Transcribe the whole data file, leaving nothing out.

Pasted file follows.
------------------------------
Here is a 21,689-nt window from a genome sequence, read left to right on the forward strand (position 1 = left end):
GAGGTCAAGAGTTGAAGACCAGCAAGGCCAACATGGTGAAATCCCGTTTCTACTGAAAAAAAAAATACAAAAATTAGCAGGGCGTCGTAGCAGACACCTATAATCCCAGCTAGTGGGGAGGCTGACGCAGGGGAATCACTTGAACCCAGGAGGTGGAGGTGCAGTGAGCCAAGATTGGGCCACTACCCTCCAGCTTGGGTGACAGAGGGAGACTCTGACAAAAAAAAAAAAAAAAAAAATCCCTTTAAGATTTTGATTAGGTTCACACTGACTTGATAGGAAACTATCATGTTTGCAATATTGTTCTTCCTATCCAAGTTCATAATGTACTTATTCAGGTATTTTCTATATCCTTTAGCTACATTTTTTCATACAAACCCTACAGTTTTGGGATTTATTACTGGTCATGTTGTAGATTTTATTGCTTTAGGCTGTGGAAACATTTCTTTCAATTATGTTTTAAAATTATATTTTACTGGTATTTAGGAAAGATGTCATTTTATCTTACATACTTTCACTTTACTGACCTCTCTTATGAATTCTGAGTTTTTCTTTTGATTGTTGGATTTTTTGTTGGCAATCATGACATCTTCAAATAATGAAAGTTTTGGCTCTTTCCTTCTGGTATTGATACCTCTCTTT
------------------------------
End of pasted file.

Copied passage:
Here is a 21,689-nt window from a genome sequence, read left to right on the forward strand (position 1 = left end):
GAGGTCAAGAGTTGAAGACCAGCAAGGCCAACATGGTGAAATCCCGTTTCTACTGAAAAAAAAAATACAAAAATTAGCAGGGCGTCGTAGCAGACACCTATAATCCCAGCTAGTGGGGAGGCTGACGCAGGGGAATCACTTGAACCCAGGAGGTGGAGGTGCAGTGAGCCAAGATTGGGCCACTACCCTCCAGCTTGGGTGACAGAGGGAGACTCTGACAAAAAAAAAAAAAAAAAAAATCCCTTTAAGATTTTGATTAGGTTCACACTGACTTGATAGGAAACTATCATGTTTGCAATATTGTTCTTCCTATCCAAGTTCATAATGTACTTATTCAGGTATTTTCTATATCCTTTAGCTACATTTTTTCATACAAACCCTACAGTTTTGGGATTTATTACTGGTCATGTTGTAGATTTTATTGCTTTAGGCTGTGGAAACATTTCTTTCAATTATGTTTTAAAATTATATTTTACTGGTATTTAGGAAAGATGTCATTTTATCTTACATACTTTCACTTTACTGACCTCTCTTATGAATTCTGAGTTTTTCTTTTGATTGTTGGATTTTTTGTTGGCAATCATGACATCTTCAAATAATGAAAGTTTTGGCTCTTTCCTTCTGGTATTGATACCTCTCTTT